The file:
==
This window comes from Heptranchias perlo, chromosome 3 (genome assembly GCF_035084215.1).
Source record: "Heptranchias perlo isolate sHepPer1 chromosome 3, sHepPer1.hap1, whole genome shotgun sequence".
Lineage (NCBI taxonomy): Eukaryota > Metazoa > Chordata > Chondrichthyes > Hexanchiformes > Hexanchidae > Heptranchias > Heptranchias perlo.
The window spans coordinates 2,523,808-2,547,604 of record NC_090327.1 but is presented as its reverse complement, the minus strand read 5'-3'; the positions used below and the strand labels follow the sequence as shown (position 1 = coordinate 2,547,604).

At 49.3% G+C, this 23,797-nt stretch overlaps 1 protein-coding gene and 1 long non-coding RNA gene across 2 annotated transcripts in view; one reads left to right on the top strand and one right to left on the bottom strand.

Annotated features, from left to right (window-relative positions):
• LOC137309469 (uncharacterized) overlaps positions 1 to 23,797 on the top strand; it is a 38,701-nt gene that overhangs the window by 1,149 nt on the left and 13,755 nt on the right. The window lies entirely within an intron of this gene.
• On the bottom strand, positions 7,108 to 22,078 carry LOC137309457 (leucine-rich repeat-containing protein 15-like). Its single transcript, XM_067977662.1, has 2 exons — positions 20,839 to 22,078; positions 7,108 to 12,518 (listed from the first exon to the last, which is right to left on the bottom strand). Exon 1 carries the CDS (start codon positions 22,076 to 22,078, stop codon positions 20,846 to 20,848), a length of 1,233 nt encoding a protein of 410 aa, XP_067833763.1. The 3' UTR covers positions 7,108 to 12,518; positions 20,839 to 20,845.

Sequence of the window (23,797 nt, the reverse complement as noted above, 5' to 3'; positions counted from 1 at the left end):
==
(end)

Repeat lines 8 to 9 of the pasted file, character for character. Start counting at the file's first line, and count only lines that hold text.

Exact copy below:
• On the bottom strand, positions 7,108 to 22,078 carry LOC137309457 (leucine-rich repeat-containing protein 15-like). Its single transcript, XM_067977662.1, has 2 exons — positions 20,839 to 22,078; positions 7,108 to 12,518 (listed from the first exon to the last, which is right to left on the bottom strand). Exon 1 carries the CDS (start codon positions 22,076 to 22,078, stop codon positions 20,846 to 20,848), a length of 1,233 nt encoding a protein of 410 aa, XP_067833763.1. The 3' UTR covers positions 7,108 to 12,518; positions 20,839 to 20,845.

Sequence of the window (23,797 nt, the reverse complement as noted above, 5' to 3'; positions counted from 1 at the left end):